They have a special interest in preserving and distributing heritage roses and sell own root roses propagated on site.

Until next time…

I’ll leave you with a few special moments of joy from this past week at Anne’s Gardens.

Shown above from top left: Rosa moyesii (Geranium) Anne’s most anticipated rose; clematis – perhaps manju; a moss rose; lilacs on the front fence; the Austin’s off of the front porch; Allard (from the Leonard Heller collection); and Rick’s friend, an Anna’s Hummingbird.

Published by teddiemower

I oversee Anne's Gardens for my mother-in-law, Anne Belovich. This is a family project to ensure Anne's rose collections, gardens and legacy continue for generations to come. I am a science and environmental educator, researcher, teacher, author, creator of homemades, and traveler. My husband Rick Mower, Anne's only son, is a retired professor of microbiology, former sailor, avid food gardener, and great cook.

8 thoughts on “The Rose Riot is on its Way

  1. Good morning, 

    I enjoyed your newsletter this morning. My name is Ann — only without an e. 


    div>I was wondering if you could help me identify the rose


    1. Hello Ann without the “e.” 🙂 I’m glad you like the blog. I try to keep up but my heart is in the garden, as you probably understand. I’m not sure what rose you are referring to – and, I’m not an expert yet. I’m learning. However, what is needed to ID a rose is to look at the entire plant and lots of practice. We can do this. The way the roses grow, the thorns, shape and color of the foliage, how long the canes are, if they are repeating or one time bloomers and when do they bloom in a specific area, how many flower petals and how they are arranged, how large of a flower they produce, and many other characteristics give clues. If you have a rose society in your area, they have many certified experts who will help you. If you know when it was purchased and from where that information is also helpful. It is tedious work at first, but with time it becomes fascinating – like a puzzle or solving a mystery. Good luck. Let me know what you find out.


  2. I loved the photos of one of Len’s roses sticking out of the back of the van. When Heritage Roses Northwest went to his house years ago, I took a similar photo. Only the rose and van are different. Way to go, digging out big roses!

    Liked by 1 person

    1. Oh they love him. They fly around him while he is working in the vegetable garden. I think its because he ignores them. I come in and start to talk to them and they fly away.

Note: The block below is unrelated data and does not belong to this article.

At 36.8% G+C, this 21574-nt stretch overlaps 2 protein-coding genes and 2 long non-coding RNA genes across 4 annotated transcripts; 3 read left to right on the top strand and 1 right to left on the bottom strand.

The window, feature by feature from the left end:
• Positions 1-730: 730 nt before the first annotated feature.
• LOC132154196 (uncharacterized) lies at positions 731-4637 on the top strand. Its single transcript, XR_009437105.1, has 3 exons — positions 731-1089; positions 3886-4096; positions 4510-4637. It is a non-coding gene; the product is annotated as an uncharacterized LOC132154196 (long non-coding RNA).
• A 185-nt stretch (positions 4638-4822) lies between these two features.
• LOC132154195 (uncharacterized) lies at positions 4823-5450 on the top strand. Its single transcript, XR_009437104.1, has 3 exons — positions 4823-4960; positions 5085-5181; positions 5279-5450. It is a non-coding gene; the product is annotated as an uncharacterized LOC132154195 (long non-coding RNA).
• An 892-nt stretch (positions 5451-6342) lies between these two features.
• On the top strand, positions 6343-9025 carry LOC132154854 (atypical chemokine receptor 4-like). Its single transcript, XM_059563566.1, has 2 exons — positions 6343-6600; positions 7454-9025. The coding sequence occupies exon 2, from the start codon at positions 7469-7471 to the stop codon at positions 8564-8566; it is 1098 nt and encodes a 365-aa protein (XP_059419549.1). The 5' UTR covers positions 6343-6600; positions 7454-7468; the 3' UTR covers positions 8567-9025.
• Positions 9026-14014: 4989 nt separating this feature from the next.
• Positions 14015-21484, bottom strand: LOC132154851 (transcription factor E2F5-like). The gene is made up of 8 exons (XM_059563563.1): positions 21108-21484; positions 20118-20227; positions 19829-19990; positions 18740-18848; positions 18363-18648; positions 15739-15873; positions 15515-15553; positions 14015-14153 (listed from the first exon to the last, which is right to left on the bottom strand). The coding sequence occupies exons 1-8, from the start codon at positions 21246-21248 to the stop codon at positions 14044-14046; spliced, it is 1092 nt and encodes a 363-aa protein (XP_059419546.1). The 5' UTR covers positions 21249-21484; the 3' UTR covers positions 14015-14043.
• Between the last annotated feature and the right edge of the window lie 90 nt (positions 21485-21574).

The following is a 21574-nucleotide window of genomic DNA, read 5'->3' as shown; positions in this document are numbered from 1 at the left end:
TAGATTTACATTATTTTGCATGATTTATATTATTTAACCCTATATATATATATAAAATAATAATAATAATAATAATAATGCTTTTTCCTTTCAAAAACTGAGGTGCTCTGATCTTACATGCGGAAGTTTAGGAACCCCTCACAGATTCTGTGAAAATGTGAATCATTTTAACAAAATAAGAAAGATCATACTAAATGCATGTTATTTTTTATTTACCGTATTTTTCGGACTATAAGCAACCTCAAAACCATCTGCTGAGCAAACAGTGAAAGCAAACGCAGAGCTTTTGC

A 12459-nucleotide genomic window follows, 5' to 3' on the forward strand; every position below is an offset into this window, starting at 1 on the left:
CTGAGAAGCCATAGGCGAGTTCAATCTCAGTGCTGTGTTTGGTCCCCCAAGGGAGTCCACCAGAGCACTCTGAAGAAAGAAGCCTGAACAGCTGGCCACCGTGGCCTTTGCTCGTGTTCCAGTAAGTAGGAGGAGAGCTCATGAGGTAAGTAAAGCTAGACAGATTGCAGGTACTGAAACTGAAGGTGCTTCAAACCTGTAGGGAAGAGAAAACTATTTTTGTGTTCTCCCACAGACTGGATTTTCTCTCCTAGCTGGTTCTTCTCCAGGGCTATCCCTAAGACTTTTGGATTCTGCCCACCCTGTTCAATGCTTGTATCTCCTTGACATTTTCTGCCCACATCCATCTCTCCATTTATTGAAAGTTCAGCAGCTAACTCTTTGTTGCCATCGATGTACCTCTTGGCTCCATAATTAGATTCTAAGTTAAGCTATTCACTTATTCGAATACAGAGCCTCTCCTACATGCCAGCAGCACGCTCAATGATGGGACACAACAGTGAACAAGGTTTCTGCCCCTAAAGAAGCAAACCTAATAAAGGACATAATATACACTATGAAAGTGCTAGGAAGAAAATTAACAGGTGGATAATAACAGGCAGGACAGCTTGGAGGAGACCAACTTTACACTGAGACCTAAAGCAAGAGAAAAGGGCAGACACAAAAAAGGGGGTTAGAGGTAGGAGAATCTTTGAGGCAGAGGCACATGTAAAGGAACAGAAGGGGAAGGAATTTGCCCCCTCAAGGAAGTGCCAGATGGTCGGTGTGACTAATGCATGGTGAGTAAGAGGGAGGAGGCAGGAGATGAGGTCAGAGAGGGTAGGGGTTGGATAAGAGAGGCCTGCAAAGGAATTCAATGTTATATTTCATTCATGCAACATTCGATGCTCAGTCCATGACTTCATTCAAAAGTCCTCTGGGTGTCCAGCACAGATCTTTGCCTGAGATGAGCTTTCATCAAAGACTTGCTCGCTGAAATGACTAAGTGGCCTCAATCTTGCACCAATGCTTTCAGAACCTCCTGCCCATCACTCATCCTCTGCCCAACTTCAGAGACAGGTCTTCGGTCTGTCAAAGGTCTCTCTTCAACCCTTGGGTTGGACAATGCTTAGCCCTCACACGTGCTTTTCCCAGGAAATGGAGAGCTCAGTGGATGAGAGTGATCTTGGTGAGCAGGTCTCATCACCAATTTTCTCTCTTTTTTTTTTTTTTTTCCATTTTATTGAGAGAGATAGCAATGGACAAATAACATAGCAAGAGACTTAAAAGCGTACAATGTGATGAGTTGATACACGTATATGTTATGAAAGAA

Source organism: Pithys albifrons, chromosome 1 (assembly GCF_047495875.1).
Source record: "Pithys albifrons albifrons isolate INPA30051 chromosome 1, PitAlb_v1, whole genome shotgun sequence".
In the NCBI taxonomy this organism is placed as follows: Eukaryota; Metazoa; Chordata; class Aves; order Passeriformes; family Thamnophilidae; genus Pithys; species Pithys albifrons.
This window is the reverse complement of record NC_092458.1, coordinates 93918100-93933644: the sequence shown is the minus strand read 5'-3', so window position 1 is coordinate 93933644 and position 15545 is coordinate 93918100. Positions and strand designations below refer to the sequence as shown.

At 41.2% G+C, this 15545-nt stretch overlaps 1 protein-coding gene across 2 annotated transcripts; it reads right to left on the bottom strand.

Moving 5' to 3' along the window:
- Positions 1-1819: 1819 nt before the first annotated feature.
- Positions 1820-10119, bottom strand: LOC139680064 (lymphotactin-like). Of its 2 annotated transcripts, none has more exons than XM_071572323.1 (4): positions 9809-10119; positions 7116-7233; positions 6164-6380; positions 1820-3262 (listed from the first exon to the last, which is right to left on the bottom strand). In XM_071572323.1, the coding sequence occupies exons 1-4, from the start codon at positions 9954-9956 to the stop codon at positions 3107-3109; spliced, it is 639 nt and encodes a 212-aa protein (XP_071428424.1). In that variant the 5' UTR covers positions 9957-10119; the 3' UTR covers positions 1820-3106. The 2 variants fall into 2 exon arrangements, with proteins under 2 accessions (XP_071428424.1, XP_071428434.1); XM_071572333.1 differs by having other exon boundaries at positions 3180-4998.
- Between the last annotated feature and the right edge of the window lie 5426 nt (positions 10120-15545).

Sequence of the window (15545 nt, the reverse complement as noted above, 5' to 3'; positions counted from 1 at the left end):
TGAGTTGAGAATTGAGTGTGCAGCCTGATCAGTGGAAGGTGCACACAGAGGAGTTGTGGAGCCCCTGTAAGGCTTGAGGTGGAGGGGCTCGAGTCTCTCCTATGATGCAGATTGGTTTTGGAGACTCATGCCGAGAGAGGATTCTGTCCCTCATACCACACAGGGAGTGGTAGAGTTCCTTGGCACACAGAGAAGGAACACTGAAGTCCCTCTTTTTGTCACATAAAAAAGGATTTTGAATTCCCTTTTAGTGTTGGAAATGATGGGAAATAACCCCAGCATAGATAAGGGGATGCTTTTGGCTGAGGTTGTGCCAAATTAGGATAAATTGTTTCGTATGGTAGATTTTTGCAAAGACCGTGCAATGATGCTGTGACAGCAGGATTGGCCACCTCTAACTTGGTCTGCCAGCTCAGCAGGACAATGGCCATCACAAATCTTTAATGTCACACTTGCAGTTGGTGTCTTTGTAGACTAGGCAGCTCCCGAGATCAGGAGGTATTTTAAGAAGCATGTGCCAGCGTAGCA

3. Hello
    I’m so glad I found this blog. I’ve been planting roses for many years in Arcata Ca. and have since moved back to Littlerock Wa. where I grew up. Moving back has been great for my roses. I’ve been interested in preserving old roses for along time. We have family property on Lake Tapps been in the family since the 40’s my great great grandmother, great grandmother, grandmother, mother and aunt all have planted roses on the property. I’m in the process of collecting samples of the heirloom roses. I’m glad others are doing the same. Is there a way to purchase rose cuttings from you? or share our cuttings?

    Thank you

    Heather Sorter
    Littlerock Wa.


    1. It’s wonderful to meet you Heather! California is a great place to be involved in Heritage Rose conservation. Many of mom’s friends were located there. However, we have a growing group of heritage rose preservationists here is Washington too. Thurston County isn’t that far away after all.

      If you have time, join us at the Soos Creek Botanical Gardens ( this Saturday (June 3rd) from 11:00 AM to 3:00 PM for the Heritage Roses Northwest Annual Old Garden Rose display. We are bringing cuttings from our gardens and I’m bringing some spinosissima runners to give out. These are delightful people to hang out with – all of us share the interest of conserving out heirloom roses.

      We are not equipped – yet – to share cuttings outside of our work days and events that we attend, such as the Heirloom Rose Society and Foundation. We hope to be able to open the gardens to visitors and collectors in the future, but we are in the process of restoration now.

      Consider joining the Heritage Rose Society Northwest. To join and receive the newsletters, contact Margaret Nelson at